Published August 1, 2020, 6:52 PM
As the country continues to grapple with COVID-19, a federation of teachers on Saturday urged the Department of Education (DepEd) to include pandemic education in its Basic Education – Learning Continuity Plan (BE-LCP) to help empower students in processing and responding to the changes around them.
The Alliance of Concerned Teachers (ACT) Philippines said the DepEd’s Most Essential Learning Competencies (MELCs) – which is the abridged version of the K to 12 curriculum – under the BE-LCP “lacks content” responsive to the present health and economic crises.
“Where is COVID-19 education in DepEd’s modified curriculum?” ACT Secretary General Raymond Basilio asked.
“More than ever, we need an education that is responsive to the capacities and needs of our people, thus, we demand a meaningful learning continuity program from the government,” he added.
For the upcoming school year set to start on August 24, DepEd has streamlined the K to 12 Curriculum into the MELCs wherein the total number of competencies in all learning areas from Kindergarten to Grade 12 has been streamlined to 5,689 from the original 14,171 or a reduction by 60 percent.
For Basilio, DepEd’s revised curriculum is far from being “meaningful” and responsive to the current needs of the students.
“Does MELCs empower children to be active and productive members of our communities? Will it help our students process and aptly respond to events around them?” he asked.
Without these considerations, Basilio said that DepEd will “fail millions of youth—even if by some miracle it succeeds in effectively implementing distance learning—just as it had generations of learners who had been subjected to the problematic K to 12 curriculum.”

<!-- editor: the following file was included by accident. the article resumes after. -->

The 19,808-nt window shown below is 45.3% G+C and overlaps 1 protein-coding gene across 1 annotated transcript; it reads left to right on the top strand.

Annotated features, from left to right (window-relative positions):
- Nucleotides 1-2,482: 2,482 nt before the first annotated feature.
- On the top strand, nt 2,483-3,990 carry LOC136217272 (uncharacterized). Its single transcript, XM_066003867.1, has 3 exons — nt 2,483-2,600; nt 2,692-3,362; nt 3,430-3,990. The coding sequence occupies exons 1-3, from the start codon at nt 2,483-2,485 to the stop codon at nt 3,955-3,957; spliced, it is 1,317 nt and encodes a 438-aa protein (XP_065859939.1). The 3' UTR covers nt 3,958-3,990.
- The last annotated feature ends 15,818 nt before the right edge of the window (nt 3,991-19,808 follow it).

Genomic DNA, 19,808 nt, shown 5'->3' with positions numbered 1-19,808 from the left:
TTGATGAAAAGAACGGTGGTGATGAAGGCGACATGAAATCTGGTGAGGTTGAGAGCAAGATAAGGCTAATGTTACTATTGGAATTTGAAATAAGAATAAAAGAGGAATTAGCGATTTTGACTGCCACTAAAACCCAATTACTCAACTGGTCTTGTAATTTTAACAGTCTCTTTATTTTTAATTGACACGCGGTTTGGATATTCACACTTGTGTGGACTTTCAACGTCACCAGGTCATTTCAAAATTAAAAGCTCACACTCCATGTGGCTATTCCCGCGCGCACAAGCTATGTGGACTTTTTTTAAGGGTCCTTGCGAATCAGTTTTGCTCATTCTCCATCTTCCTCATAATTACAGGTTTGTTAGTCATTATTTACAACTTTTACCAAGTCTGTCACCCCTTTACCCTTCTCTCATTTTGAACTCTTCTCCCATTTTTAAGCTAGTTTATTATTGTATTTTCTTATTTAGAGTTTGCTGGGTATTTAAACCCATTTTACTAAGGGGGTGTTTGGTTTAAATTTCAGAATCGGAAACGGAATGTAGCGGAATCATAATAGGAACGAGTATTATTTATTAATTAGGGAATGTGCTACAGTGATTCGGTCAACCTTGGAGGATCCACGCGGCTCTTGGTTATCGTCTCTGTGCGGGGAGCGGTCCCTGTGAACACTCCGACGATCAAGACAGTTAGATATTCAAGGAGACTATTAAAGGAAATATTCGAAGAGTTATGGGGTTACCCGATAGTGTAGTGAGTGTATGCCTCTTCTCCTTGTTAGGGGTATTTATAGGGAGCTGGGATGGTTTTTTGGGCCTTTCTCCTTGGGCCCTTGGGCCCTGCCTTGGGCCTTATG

Basilio stressed education should be deeply interlinked with social realities of which students are part of.
“Education must reflect the world we live in and is a promising weapon to allow all of us to surmount these crises,” he said. “Only then will education be relevant and compliant with its mandate.”
Basilio alleged the DepEd lacks understanding pushing for the immediate resumption of formal classes at this time.
“If anything, forcing ‘normalcy’ at this time will only further alienate students from their own lived experiences of extreme insecurity, which the COVID-19 predicament brought to their family’s health, economic situation, and their future,” he said.
For Basilio, DepEd’s “unresponsive and out-of-touch”approach to learning dampens the powerful role of education during emergencies.
“Much has been said about the forms of education delivery amid a raging pandemic, but an equally, if not more, important aspect also demands our attention—its content,” he said. “Education should equip the youth with knowledge and skills to better understand the world, adapt to its ever-changing landscape, and contribute to the betterment of society.”